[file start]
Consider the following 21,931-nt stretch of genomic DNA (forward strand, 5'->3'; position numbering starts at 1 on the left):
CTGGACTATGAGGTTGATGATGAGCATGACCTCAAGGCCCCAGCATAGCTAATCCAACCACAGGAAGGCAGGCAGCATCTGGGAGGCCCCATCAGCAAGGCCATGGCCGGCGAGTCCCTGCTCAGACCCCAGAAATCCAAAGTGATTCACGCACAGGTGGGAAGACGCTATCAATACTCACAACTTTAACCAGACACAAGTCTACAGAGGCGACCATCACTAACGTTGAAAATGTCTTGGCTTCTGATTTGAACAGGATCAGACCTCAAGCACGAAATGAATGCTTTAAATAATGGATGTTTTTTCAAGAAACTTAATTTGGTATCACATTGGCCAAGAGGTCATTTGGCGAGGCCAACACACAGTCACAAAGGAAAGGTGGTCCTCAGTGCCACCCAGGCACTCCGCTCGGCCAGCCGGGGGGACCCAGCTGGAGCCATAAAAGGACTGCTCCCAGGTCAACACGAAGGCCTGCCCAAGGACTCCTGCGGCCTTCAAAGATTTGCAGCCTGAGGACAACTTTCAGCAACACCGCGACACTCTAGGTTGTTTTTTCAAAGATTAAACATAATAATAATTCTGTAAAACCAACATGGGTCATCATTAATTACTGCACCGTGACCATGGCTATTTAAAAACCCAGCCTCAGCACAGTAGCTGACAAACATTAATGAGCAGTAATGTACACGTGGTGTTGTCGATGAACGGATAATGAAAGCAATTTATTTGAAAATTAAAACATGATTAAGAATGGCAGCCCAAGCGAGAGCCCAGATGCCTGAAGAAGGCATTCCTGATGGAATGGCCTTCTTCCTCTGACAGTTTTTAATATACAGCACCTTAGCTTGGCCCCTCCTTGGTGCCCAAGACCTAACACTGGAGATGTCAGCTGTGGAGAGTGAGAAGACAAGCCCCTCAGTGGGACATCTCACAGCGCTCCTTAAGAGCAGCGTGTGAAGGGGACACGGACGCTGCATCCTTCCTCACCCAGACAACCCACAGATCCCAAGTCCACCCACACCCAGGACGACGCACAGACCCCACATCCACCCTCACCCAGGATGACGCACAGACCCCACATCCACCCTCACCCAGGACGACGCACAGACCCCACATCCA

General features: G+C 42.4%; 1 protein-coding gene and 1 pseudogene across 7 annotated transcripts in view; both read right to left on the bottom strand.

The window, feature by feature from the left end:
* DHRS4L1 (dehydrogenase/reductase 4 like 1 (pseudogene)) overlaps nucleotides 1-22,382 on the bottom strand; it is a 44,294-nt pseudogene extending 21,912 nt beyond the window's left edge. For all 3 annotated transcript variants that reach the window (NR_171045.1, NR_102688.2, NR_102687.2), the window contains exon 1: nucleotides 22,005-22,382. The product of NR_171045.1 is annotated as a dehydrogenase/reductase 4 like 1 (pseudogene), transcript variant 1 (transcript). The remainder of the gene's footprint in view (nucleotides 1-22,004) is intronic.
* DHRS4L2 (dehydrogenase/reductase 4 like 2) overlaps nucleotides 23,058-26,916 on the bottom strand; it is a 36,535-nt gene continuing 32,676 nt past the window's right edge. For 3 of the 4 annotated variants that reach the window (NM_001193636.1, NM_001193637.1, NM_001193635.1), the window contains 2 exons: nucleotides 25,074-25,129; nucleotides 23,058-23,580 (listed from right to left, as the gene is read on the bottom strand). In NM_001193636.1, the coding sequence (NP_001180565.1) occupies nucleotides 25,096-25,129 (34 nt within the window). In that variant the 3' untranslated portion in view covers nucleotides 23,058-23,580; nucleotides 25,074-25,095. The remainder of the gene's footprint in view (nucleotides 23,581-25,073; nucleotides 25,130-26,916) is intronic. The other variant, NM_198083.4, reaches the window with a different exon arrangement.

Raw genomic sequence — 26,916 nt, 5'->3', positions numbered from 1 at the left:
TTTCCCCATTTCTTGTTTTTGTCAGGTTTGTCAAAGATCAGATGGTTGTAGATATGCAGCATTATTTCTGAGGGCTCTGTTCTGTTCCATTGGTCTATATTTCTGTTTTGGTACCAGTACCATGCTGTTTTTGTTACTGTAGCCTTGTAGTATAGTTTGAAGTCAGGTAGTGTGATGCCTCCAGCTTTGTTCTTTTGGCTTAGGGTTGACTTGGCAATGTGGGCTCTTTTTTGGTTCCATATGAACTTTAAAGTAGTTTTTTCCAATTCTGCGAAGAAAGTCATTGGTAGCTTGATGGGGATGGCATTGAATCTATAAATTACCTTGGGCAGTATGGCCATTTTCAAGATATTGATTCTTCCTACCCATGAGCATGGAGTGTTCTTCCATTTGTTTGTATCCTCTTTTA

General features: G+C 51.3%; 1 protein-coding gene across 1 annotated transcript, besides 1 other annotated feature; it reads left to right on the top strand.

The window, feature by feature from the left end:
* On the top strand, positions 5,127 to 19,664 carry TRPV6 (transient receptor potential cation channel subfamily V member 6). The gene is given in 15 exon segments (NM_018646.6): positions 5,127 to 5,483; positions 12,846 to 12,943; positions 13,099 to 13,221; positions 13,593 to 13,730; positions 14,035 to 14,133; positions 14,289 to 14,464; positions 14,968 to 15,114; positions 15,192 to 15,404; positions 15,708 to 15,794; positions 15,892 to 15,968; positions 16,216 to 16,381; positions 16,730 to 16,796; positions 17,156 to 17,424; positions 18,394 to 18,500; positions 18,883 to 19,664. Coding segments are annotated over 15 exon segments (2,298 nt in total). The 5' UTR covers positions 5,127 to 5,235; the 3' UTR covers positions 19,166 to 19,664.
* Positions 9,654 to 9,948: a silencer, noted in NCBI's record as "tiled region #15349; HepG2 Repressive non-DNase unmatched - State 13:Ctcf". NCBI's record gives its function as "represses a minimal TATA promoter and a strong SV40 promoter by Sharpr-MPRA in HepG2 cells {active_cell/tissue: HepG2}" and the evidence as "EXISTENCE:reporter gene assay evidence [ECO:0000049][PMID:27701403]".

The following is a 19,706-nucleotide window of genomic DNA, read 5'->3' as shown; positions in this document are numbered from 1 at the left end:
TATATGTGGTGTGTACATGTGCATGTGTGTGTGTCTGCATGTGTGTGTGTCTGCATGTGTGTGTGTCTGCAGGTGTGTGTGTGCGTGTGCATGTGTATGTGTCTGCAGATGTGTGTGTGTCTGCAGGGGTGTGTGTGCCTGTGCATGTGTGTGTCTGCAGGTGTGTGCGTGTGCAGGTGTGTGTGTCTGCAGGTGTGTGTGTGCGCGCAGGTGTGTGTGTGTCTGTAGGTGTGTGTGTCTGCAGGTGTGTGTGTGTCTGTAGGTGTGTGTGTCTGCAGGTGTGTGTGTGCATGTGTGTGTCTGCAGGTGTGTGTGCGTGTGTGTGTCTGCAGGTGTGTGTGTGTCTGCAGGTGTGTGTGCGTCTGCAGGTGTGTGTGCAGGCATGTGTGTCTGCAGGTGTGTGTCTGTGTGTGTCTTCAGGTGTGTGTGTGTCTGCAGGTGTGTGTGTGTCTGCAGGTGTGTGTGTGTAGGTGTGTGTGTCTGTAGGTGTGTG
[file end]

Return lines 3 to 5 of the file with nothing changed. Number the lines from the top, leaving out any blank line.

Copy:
General features: G+C 42.4%; 1 protein-coding gene and 1 pseudogene across 7 annotated transcripts in view; both read right to left on the bottom strand.

The window, feature by feature from the left end:
* DHRS4L1 (dehydrogenase/reductase 4 like 1 (pseudogene)) overlaps nucleotides 1-22,382 on the bottom strand; it is a 44,294-nt pseudogene extending 21,912 nt beyond the window's left edge. For all 3 annotated transcript variants that reach the window (NR_171045.1, NR_102688.2, NR_102687.2), the window contains exon 1: nucleotides 22,005-22,382. The product of NR_171045.1 is annotated as a dehydrogenase/reductase 4 like 1 (pseudogene), transcript variant 1 (transcript). The remainder of the gene's footprint in view (nucleotides 1-22,004) is intronic.